I am with Jess on this.

    As a group, we do seem to concentrate on the extremes of behavior (at least I know I do), even though just a bit of observation tells you that lots of men seem to have gone to girl school and lots of women are very rough and tumble.

    One of the most feared bullies (physically) in my grade school (6 to 12 years old) was a female. She had definitely not attended girl school and had no intention of doing so.

    IMO, the good news for us is that gender behavior seems to be a continuum, hardly a binary. Others who have "walked the walk" can testify as to whether transition liberates them to be themselves or not. My guess is that would be the case, for me at least. Maybe I 'flunked' bloke school. Most of my re-education would be in finishing touches that are mostly physical.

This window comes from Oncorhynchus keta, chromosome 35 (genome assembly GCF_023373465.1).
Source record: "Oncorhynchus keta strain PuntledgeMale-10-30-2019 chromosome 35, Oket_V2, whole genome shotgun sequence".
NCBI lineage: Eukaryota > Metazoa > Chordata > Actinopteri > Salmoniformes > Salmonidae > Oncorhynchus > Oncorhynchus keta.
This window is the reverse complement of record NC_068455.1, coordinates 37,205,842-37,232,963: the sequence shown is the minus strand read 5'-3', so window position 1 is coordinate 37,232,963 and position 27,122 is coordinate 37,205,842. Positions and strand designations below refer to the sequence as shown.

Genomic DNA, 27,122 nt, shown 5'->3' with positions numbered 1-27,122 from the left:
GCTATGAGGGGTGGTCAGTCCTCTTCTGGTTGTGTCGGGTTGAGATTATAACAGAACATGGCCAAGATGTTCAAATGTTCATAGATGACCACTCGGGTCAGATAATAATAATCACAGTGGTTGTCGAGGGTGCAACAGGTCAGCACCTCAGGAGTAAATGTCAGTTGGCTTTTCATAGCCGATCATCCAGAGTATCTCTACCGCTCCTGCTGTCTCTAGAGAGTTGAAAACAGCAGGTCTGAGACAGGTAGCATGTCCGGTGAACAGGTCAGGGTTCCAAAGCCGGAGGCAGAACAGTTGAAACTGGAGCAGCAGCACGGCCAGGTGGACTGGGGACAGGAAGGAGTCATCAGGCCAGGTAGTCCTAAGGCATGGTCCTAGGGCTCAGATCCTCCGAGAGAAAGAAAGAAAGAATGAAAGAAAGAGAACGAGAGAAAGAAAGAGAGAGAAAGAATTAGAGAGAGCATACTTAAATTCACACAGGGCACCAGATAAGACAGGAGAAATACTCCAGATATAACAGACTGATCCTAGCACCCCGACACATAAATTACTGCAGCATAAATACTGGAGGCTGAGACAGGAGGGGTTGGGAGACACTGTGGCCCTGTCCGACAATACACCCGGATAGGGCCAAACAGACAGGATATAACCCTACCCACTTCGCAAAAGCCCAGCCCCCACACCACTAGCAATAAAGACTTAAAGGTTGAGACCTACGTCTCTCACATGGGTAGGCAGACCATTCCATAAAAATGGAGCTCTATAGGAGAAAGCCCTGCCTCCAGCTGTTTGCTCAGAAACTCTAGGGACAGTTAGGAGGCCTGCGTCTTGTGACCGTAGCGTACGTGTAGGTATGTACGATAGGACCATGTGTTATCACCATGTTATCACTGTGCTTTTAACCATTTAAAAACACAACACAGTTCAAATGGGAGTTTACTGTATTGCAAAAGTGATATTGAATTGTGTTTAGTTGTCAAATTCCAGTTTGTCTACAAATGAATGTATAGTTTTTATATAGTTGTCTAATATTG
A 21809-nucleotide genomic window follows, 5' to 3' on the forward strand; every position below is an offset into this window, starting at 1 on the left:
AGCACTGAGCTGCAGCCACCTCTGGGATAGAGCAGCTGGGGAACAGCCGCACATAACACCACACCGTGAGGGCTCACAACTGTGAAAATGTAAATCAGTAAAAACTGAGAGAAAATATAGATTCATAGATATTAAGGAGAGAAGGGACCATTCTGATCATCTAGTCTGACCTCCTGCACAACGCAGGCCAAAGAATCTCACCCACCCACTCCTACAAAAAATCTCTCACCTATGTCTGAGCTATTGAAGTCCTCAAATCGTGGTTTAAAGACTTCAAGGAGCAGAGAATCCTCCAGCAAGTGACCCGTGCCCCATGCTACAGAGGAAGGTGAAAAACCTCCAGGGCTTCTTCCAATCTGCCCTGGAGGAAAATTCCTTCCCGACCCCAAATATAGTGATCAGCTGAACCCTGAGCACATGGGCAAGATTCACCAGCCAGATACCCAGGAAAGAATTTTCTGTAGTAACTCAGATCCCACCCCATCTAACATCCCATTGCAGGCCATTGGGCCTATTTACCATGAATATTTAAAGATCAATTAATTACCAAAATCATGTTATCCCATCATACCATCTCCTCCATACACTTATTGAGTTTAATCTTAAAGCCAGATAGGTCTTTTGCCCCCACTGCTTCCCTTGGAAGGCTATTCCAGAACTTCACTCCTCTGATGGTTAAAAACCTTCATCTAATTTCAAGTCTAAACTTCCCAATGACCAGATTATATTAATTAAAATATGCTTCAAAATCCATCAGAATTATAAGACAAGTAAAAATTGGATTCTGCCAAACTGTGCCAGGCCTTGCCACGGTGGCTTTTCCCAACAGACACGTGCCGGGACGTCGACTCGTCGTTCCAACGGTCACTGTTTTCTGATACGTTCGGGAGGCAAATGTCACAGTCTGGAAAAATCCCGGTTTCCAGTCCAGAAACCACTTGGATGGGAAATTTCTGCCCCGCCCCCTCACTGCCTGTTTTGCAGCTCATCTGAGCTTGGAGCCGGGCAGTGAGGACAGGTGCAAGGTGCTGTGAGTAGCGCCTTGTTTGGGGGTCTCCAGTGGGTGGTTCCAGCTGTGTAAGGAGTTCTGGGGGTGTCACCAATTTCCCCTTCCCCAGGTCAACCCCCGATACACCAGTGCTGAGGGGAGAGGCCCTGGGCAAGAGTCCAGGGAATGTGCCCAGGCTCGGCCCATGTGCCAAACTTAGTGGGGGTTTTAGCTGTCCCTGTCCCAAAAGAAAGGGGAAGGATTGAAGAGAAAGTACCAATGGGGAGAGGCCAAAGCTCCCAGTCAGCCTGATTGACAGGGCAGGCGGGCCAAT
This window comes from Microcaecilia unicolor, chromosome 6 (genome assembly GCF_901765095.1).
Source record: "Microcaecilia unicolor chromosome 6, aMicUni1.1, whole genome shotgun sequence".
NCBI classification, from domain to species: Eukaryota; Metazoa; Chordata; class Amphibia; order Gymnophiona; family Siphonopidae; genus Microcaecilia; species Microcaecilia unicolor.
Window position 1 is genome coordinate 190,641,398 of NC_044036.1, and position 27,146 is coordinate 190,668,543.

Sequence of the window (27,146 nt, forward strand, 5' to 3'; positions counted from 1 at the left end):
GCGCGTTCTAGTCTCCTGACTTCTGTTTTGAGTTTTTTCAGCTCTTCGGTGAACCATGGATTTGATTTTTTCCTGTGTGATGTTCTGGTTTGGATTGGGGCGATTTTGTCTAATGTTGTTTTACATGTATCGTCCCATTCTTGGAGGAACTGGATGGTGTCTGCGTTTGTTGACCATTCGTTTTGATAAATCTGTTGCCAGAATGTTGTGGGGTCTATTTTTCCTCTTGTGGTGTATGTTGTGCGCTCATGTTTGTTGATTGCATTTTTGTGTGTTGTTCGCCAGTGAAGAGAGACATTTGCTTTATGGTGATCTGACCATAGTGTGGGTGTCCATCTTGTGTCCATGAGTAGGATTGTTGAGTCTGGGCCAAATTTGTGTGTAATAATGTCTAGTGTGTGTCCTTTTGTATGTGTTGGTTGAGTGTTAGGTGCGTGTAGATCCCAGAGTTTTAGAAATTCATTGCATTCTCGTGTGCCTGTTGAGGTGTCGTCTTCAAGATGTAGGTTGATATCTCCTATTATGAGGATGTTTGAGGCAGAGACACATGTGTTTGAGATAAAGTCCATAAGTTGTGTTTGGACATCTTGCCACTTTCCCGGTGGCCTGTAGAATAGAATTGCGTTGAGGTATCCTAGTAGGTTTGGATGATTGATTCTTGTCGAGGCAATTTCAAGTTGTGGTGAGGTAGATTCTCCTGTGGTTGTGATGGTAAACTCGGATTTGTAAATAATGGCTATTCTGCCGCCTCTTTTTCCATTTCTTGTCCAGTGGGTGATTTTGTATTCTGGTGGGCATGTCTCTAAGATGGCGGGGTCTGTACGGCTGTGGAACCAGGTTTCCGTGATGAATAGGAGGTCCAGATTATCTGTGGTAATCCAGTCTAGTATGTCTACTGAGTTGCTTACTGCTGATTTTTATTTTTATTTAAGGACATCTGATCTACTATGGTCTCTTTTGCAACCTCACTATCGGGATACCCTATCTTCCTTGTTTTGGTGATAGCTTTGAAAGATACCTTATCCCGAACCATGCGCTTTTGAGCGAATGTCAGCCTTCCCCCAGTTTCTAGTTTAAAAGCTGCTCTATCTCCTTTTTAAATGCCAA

ReplyDelete
  4. You are right, in my haste to write a post that had been bouncing around in my head all day at work to address this morning's discussion with someone who would seek to deny womanhood to anyone who didn't meet her own exacting standard I have strayed rather towards a dangerous place.

    So, good point, taken.

    ReplyDelete
  5. "Really assuming a gender is not as simple as proclaiming yourself as such. I sure as hell wouldn't deny anyone the right to do so but anyone who does so has to be able to back it up with more than just the assertion, whether they've seen the doctor or not."

    Wow, there is so much I disagree with here. And I find that statement as a direct challenge to everyone (pre, mid, or post transition) that they're not "woman enough" until they prove it. It reminds me of the same disagreements I've had with many of my religious friends who assert that "God made you male and you can't prove otherwise."